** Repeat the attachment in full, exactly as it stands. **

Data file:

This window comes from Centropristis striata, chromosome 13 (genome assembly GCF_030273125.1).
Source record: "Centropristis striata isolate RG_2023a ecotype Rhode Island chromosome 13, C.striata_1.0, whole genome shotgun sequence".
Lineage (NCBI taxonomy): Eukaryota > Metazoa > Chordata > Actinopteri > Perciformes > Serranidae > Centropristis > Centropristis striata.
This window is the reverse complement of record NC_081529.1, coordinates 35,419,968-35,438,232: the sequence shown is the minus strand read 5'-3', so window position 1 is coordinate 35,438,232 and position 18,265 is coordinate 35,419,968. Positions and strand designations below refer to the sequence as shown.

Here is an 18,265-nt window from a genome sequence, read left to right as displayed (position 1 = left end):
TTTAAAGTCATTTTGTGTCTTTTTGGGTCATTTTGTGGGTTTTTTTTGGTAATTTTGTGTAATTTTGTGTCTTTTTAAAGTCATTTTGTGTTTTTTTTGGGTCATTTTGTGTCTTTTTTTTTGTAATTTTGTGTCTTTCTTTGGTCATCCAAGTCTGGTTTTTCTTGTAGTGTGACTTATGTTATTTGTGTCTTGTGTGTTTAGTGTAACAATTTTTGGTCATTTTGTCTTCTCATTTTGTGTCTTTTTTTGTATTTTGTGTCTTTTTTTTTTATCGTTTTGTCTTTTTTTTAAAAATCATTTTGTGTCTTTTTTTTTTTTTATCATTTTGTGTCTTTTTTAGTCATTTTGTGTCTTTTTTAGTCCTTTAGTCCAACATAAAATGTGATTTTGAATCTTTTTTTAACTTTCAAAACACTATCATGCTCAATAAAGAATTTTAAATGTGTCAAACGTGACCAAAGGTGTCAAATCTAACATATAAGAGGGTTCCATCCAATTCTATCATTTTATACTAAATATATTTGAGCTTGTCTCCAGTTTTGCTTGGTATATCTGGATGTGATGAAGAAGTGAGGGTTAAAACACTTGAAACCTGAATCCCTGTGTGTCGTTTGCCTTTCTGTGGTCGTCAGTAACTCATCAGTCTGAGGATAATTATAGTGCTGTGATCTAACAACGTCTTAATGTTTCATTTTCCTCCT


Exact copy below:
This window comes from Centropristis striata, chromosome 13 (genome assembly GCF_030273125.1).
Source record: "Centropristis striata isolate RG_2023a ecotype Rhode Island chromosome 13, C.striata_1.0, whole genome shotgun sequence".
Lineage (NCBI taxonomy): Eukaryota > Metazoa > Chordata > Actinopteri > Perciformes > Serranidae > Centropristis > Centropristis striata.
This window is the reverse complement of record NC_081529.1, coordinates 35,419,968-35,438,232: the sequence shown is the minus strand read 5'-3', so window position 1 is coordinate 35,438,232 and position 18,265 is coordinate 35,419,968. Positions and strand designations below refer to the sequence as shown.

Here is an 18,265-nt window from a genome sequence, read left to right as displayed (position 1 = left end):
TTTAAAGTCATTTTGTGTCTTTTTGGGTCATTTTGTGGGTTTTTTTTGGTAATTTTGTGTAATTTTGTGTCTTTTTAAAGTCATTTTGTGTTTTTTTTGGGTCATTTTGTGTCTTTTTTTTTGTAATTTTGTGTCTTTCTTTGGTCATCCAAGTCTGGTTTTTCTTGTAGTGTGACTTATGTTATTTGTGTCTTGTGTGTTTAGTGTAACAATTTTTGGTCATTTTGTCTTCTCATTTTGTGTCTTTTTTTGTATTTTGTGTCTTTTTTTTTTATCGTTTTGTCTTTTTTTTAAAAATCATTTTGTGTCTTTTTTTTTTTTTATCATTTTGTGTCTTTTTTAGTCATTTTGTGTCTTTTTTAGTCCTTTAGTCCAACATAAAATGTGATTTTGAATCTTTTTTTAACTTTCAAAACACTATCATGCTCAATAAAGAATTTTAAATGTGTCAAACGTGACCAAAGGTGTCAAATCTAACATATAAGAGGGTTCCATCCAATTCTATCATTTTATACTAAATATATTTGAGCTTGTCTCCAGTTTTGCTTGGTATATCTGGATGTGATGAAGAAGTGAGGGTTAAAACACTTGAAACCTGAATCCCTGTGTGTCGTTTGCCTTTCTGTGGTCGTCAGTAACTCATCAGTCTGAGGATAATTATAGTGCTGTGATCTAACAACGTCTTAATGTTTCATTTTCCTCCT